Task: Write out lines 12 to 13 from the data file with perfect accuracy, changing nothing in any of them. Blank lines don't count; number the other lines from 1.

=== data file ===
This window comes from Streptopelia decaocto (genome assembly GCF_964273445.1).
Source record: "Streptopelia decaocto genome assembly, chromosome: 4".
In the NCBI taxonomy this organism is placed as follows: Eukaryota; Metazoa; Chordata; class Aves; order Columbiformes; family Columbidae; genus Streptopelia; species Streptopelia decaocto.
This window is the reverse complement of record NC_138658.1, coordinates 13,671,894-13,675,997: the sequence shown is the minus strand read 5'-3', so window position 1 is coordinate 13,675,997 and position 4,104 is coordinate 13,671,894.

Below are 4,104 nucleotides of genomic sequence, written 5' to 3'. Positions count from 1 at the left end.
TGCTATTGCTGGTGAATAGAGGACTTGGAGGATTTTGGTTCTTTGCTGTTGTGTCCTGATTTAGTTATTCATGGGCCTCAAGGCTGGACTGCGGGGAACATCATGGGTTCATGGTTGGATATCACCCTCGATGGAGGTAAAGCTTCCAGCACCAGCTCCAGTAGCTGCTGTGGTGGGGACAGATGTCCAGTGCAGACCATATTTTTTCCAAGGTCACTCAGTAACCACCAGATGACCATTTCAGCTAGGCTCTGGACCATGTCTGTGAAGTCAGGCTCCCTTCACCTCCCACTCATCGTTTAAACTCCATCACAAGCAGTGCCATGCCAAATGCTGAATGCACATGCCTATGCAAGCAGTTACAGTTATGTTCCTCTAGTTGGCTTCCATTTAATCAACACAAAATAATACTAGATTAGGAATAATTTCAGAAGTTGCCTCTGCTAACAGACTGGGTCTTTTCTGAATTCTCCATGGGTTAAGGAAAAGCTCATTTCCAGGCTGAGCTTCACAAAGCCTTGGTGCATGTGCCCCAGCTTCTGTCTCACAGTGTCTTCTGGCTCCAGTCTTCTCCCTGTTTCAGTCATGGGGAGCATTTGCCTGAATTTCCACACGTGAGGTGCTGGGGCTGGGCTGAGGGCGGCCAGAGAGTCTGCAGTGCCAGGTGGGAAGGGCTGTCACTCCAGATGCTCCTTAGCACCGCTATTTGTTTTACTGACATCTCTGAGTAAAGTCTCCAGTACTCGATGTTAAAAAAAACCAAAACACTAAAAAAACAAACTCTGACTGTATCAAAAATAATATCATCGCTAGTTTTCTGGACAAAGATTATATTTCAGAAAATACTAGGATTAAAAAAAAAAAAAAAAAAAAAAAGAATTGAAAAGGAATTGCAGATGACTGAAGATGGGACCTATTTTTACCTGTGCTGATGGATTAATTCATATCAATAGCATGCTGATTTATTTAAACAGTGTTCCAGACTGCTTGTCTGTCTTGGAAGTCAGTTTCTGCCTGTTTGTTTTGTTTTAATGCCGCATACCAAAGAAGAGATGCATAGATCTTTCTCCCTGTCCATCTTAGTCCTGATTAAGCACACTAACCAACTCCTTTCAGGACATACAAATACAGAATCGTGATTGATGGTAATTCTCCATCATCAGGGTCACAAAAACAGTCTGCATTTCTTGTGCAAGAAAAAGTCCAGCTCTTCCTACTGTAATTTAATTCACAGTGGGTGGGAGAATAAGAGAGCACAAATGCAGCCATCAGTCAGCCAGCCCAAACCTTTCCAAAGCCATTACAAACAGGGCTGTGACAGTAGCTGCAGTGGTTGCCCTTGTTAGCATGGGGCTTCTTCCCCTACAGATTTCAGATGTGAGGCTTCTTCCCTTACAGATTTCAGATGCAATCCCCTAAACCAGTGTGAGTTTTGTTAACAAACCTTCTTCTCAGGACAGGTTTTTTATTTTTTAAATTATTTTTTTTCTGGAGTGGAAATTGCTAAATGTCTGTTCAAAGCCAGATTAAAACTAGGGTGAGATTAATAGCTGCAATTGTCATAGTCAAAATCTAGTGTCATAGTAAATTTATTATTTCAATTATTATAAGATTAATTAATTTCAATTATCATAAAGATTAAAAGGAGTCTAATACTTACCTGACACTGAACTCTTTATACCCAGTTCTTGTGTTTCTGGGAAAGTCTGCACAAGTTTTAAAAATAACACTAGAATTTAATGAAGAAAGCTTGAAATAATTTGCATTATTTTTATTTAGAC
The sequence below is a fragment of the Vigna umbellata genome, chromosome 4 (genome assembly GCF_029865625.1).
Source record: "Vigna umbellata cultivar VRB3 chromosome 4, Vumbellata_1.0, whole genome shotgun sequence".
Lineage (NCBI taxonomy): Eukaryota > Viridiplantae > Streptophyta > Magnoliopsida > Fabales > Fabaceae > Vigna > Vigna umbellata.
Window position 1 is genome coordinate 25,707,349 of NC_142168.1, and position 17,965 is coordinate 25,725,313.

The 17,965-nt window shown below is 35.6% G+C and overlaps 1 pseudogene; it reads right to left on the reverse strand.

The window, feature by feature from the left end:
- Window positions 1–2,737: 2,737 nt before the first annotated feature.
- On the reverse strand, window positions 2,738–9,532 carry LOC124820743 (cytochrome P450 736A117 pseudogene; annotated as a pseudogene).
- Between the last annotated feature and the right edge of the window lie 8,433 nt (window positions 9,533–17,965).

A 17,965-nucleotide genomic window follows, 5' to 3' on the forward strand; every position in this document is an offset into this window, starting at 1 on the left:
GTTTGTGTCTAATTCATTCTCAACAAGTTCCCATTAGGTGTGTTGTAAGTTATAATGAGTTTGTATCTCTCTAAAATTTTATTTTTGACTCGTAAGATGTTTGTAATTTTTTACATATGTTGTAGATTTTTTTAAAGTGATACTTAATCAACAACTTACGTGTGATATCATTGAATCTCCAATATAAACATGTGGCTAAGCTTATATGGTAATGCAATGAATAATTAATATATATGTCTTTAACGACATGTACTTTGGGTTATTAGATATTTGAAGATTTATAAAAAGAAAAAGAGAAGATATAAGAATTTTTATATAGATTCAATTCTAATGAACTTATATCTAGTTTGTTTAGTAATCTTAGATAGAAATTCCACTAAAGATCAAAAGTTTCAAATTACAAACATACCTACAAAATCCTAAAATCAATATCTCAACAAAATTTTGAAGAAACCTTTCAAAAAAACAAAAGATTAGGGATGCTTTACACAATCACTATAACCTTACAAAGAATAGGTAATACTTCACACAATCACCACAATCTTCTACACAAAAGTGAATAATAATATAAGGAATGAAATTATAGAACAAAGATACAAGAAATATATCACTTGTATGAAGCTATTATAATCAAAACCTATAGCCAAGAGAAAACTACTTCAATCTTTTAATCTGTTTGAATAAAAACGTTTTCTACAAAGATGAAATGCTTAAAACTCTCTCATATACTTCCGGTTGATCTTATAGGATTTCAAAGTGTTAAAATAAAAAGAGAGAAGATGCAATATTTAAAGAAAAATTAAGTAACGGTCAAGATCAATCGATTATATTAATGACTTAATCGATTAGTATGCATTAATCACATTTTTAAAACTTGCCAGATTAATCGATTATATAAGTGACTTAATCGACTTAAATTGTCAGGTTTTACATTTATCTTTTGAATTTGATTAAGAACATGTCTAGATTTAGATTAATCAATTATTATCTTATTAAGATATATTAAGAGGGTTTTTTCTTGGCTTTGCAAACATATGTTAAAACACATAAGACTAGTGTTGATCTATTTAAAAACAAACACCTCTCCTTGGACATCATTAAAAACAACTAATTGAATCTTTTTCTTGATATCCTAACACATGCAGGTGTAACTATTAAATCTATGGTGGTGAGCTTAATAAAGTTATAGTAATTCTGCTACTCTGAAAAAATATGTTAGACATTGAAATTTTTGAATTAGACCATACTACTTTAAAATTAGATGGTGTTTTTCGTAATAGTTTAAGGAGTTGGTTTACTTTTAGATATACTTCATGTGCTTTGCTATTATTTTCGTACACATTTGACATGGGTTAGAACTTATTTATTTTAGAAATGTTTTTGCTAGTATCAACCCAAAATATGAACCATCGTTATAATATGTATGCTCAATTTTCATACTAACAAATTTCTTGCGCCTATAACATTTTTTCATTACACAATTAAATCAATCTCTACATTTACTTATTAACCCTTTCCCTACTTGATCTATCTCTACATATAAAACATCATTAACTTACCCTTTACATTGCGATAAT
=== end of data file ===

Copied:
The window, feature by feature from the left end:
- Window positions 1–2,737: 2,737 nt before the first annotated feature.